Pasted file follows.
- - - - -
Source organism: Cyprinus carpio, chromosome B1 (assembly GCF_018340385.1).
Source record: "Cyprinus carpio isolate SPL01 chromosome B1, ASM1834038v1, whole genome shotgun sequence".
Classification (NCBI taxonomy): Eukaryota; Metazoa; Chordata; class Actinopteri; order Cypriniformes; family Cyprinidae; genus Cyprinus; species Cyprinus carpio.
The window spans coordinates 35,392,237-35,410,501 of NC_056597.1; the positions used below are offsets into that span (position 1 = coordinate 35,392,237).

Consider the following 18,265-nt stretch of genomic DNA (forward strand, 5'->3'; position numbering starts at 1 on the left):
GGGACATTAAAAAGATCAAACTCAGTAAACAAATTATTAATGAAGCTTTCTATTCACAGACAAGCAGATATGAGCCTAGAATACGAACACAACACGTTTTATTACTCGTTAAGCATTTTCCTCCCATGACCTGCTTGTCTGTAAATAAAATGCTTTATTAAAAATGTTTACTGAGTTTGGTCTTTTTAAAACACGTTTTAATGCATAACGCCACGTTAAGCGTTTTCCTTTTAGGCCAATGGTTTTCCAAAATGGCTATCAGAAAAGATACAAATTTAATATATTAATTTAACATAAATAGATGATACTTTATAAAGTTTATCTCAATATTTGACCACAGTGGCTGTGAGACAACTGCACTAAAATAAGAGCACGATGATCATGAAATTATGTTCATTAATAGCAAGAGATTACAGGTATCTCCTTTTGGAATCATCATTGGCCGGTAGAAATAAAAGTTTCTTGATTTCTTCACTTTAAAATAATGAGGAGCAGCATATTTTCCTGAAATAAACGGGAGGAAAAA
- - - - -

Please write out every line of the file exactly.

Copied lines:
Source organism: Cyprinus carpio, chromosome B1 (assembly GCF_018340385.1).
Source record: "Cyprinus carpio isolate SPL01 chromosome B1, ASM1834038v1, whole genome shotgun sequence".
Classification (NCBI taxonomy): Eukaryota; Metazoa; Chordata; class Actinopteri; order Cypriniformes; family Cyprinidae; genus Cyprinus; species Cyprinus carpio.
The window spans coordinates 35,392,237-35,410,501 of NC_056597.1; the positions used below are offsets into that span (position 1 = coordinate 35,392,237).

Consider the following 18,265-nt stretch of genomic DNA (forward strand, 5'->3'; position numbering starts at 1 on the left):
GGGACATTAAAAAGATCAAACTCAGTAAACAAATTATTAATGAAGCTTTCTATTCACAGACAAGCAGATATGAGCCTAGAATACGAACACAACACGTTTTATTACTCGTTAAGCATTTTCCTCCCATGACCTGCTTGTCTGTAAATAAAATGCTTTATTAAAAATGTTTACTGAGTTTGGTCTTTTTAAAACACGTTTTAATGCATAACGCCACGTTAAGCGTTTTCCTTTTAGGCCAATGGTTTTCCAAAATGGCTATCAGAAAAGATACAAATTTAATATATTAATTTAACATAAATAGATGATACTTTATAAAGTTTATCTCAATATTTGACCACAGTGGCTGTGAGACAACTGCACTAAAATAAGAGCACGATGATCATGAAATTATGTTCATTAATAGCAAGAGATTACAGGTATCTCCTTTTGGAATCATCATTGGCCGGTAGAAATAAAAGTTTCTTGATTTCTTCACTTTAAAATAATGAGGAGCAGCATATTTTCCTGAAATAAACGGGAGGAAAAA